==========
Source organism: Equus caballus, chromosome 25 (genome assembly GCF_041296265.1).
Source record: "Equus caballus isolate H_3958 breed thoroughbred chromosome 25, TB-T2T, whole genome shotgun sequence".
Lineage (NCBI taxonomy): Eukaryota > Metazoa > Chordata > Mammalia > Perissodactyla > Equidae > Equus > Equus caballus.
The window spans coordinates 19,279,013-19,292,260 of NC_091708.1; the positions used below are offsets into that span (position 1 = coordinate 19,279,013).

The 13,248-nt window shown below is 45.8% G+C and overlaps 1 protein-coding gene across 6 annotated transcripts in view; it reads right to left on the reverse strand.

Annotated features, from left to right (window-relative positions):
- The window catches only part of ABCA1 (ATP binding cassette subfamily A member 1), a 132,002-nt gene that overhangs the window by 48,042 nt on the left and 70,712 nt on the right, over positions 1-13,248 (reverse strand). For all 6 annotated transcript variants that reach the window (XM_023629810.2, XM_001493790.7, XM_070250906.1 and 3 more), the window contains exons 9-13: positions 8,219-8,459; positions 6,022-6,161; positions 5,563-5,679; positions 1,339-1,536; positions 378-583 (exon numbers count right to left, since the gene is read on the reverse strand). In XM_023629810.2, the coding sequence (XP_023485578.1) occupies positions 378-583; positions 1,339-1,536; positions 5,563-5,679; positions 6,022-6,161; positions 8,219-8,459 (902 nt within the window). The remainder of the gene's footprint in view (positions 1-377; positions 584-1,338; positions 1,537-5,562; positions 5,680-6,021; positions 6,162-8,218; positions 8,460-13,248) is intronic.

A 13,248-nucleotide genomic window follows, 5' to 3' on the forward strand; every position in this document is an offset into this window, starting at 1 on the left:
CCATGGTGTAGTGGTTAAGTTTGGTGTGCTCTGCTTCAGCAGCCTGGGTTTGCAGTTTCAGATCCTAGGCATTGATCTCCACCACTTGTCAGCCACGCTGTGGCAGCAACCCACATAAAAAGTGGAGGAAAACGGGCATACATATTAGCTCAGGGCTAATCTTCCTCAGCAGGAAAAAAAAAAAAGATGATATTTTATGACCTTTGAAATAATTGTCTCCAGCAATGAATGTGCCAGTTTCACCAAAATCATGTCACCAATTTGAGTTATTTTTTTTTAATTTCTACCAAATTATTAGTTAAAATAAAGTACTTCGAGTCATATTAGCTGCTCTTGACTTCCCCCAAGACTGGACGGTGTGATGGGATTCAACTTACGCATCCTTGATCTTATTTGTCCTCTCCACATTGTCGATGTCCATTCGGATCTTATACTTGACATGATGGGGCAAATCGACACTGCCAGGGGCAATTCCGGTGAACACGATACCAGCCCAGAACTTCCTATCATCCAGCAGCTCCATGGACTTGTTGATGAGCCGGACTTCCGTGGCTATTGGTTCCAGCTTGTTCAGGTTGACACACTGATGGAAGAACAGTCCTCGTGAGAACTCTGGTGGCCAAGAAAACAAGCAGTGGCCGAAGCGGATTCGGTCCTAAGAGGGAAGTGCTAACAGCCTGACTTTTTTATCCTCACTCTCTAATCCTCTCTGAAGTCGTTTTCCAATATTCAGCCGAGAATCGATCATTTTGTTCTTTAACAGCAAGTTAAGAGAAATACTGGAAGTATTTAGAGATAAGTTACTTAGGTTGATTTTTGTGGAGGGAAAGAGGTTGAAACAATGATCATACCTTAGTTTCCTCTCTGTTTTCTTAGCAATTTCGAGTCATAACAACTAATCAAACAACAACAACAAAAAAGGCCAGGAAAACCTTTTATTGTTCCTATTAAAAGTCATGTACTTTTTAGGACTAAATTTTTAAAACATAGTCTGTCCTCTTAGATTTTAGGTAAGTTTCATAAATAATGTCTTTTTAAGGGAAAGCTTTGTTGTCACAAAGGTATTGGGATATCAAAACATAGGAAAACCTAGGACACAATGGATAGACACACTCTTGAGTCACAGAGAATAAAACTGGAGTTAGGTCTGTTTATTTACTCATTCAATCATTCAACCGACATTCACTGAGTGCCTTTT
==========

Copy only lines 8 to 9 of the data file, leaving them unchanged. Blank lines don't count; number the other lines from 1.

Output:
A 13,248-nucleotide genomic window follows, 5' to 3' on the forward strand; every position in this document is an offset into this window, starting at 1 on the left:
CCATGGTGTAGTGGTTAAGTTTGGTGTGCTCTGCTTCAGCAGCCTGGGTTTGCAGTTTCAGATCCTAGGCATTGATCTCCACCACTTGTCAGCCACGCTGTGGCAGCAACCCACATAAAAAGTGGAGGAAAACGGGCATACATATTAGCTCAGGGCTAATCTTCCTCAGCAGGAAAAAAAAAAAAGATGATATTTTATGACCTTTGAAATAATTGTCTCCAGCAATGAATGTGCCAGTTTCACCAAAATCATGTCACCAATTTGAGTTATTTTTTTTTAATTTCTACCAAATTATTAGTTAAAATAAAGTACTTCGAGTCATATTAGCTGCTCTTGACTTCCCCCAAGACTGGACGGTGTGATGGGATTCAACTTACGCATCCTTGATCTTATTTGTCCTCTCCACATTGTCGATGTCCATTCGGATCTTATACTTGACATGATGGGGCAAATCGACACTGCCAGGGGCAATTCCGGTGAACACGATACCAGCCCAGAACTTCCTATCATCCAGCAGCTCCATGGACTTGTTGATGAGCCGGACTTCCGTGGCTATTGGTTCCAGCTTGTTCAGGTTGACACACTGATGGAAGAACAGTCCTCGTGAGAACTCTGGTGGCCAAGAAAACAAGCAGTGGCCGAAGCGGATTCGGTCCTAAGAGGGAAGTGCTAACAGCCTGACTTTTTTATCCTCACTCTCTAATCCTCTCTGAAGTCGTTTTCCAATATTCAGCCGAGAATCGATCATTTTGTTCTTTAACAGCAAGTTAAGAGAAATACTGGAAGTATTTAGAGATAAGTTACTTAGGTTGATTTTTGTGGAGGGAAAGAGGTTGAAACAATGATCATACCTTAGTTTCCTCTCTGTTTTCTTAGCAATTTCGAGTCATAACAACTAATCAAACAACAACAACAAAAAAGGCCAGGAAAACCTTTTATTGTTCCTATTAAAAGTCATGTACTTTTTAGGACTAAATTTTTAAAACATAGTCTGTCCTCTTAGATTTTAGGTAAGTTTCATAAATAATGTCTTTTTAAGGGAAAGCTTTGTTGTCACAAAGGTATTGGGATATCAAAACATAGGAAAACCTAGGACACAATGGATAGACACACTCTTGAGTCACAGAGAATAAAACTGGAGTTAGGTCTGTTTATTTACTCATTCAATCATTCAACCGACATTCACTGAGTGCCTTTT